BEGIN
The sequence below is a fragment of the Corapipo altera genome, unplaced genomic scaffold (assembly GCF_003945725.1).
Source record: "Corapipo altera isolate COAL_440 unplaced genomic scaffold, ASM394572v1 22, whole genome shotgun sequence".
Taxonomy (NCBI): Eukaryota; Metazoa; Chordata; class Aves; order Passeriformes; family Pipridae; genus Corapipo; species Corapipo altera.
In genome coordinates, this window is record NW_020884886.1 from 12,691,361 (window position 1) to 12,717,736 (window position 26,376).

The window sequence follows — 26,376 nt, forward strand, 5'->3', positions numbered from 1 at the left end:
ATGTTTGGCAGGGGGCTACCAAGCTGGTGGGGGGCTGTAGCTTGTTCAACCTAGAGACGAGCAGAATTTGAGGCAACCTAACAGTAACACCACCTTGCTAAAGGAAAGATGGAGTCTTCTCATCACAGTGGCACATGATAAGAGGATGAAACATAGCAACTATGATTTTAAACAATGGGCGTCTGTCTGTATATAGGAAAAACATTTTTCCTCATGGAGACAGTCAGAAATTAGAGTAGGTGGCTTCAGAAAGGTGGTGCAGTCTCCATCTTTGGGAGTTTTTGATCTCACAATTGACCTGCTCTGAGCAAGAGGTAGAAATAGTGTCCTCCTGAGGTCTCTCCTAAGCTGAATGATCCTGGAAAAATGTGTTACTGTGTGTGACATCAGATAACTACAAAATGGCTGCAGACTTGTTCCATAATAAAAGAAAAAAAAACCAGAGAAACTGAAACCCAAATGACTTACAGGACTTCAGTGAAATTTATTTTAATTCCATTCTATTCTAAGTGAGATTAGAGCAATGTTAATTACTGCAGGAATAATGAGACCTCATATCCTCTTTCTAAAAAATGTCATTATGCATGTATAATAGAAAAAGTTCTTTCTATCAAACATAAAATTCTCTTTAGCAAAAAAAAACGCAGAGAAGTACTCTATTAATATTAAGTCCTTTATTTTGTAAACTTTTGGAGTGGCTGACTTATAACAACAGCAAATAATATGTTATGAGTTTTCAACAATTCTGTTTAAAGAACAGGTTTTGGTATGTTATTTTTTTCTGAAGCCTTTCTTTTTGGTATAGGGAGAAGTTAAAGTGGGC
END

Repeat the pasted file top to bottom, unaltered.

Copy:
The sequence below is a fragment of the Corapipo altera genome, unplaced genomic scaffold (assembly GCF_003945725.1).
Source record: "Corapipo altera isolate COAL_440 unplaced genomic scaffold, ASM394572v1 22, whole genome shotgun sequence".
Taxonomy (NCBI): Eukaryota; Metazoa; Chordata; class Aves; order Passeriformes; family Pipridae; genus Corapipo; species Corapipo altera.
In genome coordinates, this window is record NW_020884886.1 from 12,691,361 (window position 1) to 12,717,736 (window position 26,376).

The window sequence follows — 26,376 nt, forward strand, 5'->3', positions numbered from 1 at the left end:
ATGTTTGGCAGGGGGCTACCAAGCTGGTGGGGGGCTGTAGCTTGTTCAACCTAGAGACGAGCAGAATTTGAGGCAACCTAACAGTAACACCACCTTGCTAAAGGAAAGATGGAGTCTTCTCATCACAGTGGCACATGATAAGAGGATGAAACATAGCAACTATGATTTTAAACAATGGGCGTCTGTCTGTATATAGGAAAAACATTTTTCCTCATGGAGACAGTCAGAAATTAGAGTAGGTGGCTTCAGAAAGGTGGTGCAGTCTCCATCTTTGGGAGTTTTTGATCTCACAATTGACCTGCTCTGAGCAAGAGGTAGAAATAGTGTCCTCCTGAGGTCTCTCCTAAGCTGAATGATCCTGGAAAAATGTGTTACTGTGTGTGACATCAGATAACTACAAAATGGCTGCAGACTTGTTCCATAATAAAAGAAAAAAAAACCAGAGAAACTGAAACCCAAATGACTTACAGGACTTCAGTGAAATTTATTTTAATTCCATTCTATTCTAAGTGAGATTAGAGCAATGTTAATTACTGCAGGAATAATGAGACCTCATATCCTCTTTCTAAAAAATGTCATTATGCATGTATAATAGAAAAAGTTCTTTCTATCAAACATAAAATTCTCTTTAGCAAAAAAAAACGCAGAGAAGTACTCTATTAATATTAAGTCCTTTATTTTGTAAACTTTTGGAGTGGCTGACTTATAACAACAGCAAATAATATGTTATGAGTTTTCAACAATTCTGTTTAAAGAACAGGTTTTGGTATGTTATTTTTTTCTGAAGCCTTTCTTTTTGGTATAGGGAGAAGTTAAAGTGGGC